The Dallas Acupuncture Blog
Holistic, Alternative, and Traditional Chinese Medicine in Dallas
But in the Real World…
Categories: Acupuncture, Diagnostics, TCM

In Oriental Medicine/Acupuncture Schools you are taught the importance of referring to other medical professionals. Literally one-third or more of your several thousand hours of training focuses on identifying ‘red flags’ and other symptoms, conditions, or scenarios that are believed to require care and treatment outside of the acupuncturist’s scope of practice. The reasoning here seems good: teach the acupuncturists how to identify conditions that may require further diagnostics or treatments we cannot provide. In many cases this strategy is a good one. It seems to have the patient’s best interest in mind. Of course it assumes that the referred MD/DO is competent, which is often not the case.

I have been working in Oriental medicine in some form since 1997, and my experience is very much the opposite of what I describe above, and opposite of the material presented during formal education.

In my world as an internal medicine specialist within Oriental Medicine, I find that I am rarely first to see patients. I am usually last… as in “last chance corral”. Maybe it’s because doctors take insurance and I do not. Maybe it’s because MD’s are accepted in the mainstream and I am not. Maybe it’s because that’s the cultural training: go to your MD. If that doesn’t work then figure out the next step… Maybe it’s some combination of all the above. I am not sure, but it is a consistent scenario nonetheless.

My experience with patients who come to see me for “real” problems (rather than minor aches or pains or other minor complaints) is that they almost always come with a story. These stories typically have one or more of the following elements:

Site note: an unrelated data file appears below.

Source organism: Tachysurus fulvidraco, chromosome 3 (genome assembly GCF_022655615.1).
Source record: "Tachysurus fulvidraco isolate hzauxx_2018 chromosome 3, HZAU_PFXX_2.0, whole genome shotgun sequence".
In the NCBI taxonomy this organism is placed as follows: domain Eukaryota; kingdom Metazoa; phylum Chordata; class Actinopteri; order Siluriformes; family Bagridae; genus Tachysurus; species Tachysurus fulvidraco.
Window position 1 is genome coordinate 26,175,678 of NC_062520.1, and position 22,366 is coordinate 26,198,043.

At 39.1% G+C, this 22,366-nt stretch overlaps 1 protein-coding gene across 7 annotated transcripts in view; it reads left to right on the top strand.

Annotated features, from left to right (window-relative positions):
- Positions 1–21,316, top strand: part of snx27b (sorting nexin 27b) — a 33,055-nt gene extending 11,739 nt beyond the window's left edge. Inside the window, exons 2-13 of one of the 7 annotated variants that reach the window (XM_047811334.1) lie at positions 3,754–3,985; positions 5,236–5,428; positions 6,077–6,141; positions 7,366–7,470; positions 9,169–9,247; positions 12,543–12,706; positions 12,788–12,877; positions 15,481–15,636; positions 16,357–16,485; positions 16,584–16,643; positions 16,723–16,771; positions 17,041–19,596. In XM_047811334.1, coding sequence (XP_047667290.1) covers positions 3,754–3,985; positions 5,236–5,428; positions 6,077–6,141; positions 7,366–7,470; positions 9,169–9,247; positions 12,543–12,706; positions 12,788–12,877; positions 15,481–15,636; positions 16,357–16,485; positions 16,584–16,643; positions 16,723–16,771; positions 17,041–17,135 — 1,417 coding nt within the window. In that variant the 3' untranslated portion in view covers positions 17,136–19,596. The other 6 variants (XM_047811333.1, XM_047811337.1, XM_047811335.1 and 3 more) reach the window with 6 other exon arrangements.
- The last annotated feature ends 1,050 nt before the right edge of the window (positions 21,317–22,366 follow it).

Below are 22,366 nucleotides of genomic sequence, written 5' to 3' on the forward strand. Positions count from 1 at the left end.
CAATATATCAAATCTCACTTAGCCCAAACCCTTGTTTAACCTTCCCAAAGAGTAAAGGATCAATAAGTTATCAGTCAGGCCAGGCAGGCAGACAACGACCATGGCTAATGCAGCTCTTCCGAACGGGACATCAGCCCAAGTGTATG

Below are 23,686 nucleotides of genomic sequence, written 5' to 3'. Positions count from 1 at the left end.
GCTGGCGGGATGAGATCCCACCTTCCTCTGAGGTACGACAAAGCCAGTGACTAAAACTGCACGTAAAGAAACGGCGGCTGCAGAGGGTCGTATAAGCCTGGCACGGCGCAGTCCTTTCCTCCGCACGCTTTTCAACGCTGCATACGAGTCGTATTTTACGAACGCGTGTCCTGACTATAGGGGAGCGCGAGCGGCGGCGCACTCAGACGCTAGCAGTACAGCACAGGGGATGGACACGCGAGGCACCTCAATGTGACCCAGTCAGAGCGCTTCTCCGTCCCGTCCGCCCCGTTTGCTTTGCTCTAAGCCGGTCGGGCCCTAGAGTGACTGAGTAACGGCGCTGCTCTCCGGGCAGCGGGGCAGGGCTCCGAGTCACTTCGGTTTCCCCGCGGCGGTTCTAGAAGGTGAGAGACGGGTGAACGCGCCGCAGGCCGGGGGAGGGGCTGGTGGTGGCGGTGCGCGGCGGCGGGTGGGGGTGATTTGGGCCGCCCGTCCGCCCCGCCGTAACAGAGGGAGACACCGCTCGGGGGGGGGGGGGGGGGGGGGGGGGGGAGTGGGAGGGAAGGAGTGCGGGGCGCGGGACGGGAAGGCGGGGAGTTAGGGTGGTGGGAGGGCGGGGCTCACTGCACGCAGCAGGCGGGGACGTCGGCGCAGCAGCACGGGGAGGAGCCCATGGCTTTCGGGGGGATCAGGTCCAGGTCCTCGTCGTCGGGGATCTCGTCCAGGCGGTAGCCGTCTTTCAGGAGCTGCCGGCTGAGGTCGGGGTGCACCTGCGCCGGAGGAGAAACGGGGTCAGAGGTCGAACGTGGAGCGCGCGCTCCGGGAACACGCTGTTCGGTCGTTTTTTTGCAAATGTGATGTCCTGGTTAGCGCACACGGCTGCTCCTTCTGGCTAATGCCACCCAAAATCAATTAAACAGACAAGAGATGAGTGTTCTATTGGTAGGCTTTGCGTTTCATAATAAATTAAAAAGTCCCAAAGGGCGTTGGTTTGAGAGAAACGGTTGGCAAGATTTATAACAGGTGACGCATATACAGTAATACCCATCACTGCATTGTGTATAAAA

• My doctor misdiagnosed me.
  • My doctor did not diagnose me, but provided a treatment requiring a diagnosis (very common — for example: prescribing antibiotics without verifying a bacterial infection).
  • My doctor’s treatment didn’t work.
  • I have more problems after the treatment, and my doctor won’t call me back.
  • My doctor’s treatment worked for the main symptom, but now I feel much worse and have other problems.
  • Nobody seems to understand my problem.
  • Nobody has answered any of my questions.
  • I wanted to schedule a follow-up visit, and the next available time was in three weeks.
  • I seem to be getting more sick.

So strange. Learning to be an effective Oriental medicine specialist in this culture comes with some significant challenges. Learning how to have a patient’s back, as it were, while not stepping on the toes of other professionals is a real trick. I find myself in this position often. Well, as long as I can help then I am happy to do it. It is ironic, however. I find myself often in a push/pull situation regarding my relationship with our culture as related to my work. People will likely never call me until it’s a real problem and the Western medical community has not helped, and then suddenly I’m of some value.

The schools try to be realistic in their training of new practitioners, but it seems that they are pretty far from reality. Maybe they should do more to prepare students for the difficulties and stresses of being the last chance guy for real health problems while being effectively “off the grid” of the medical community.

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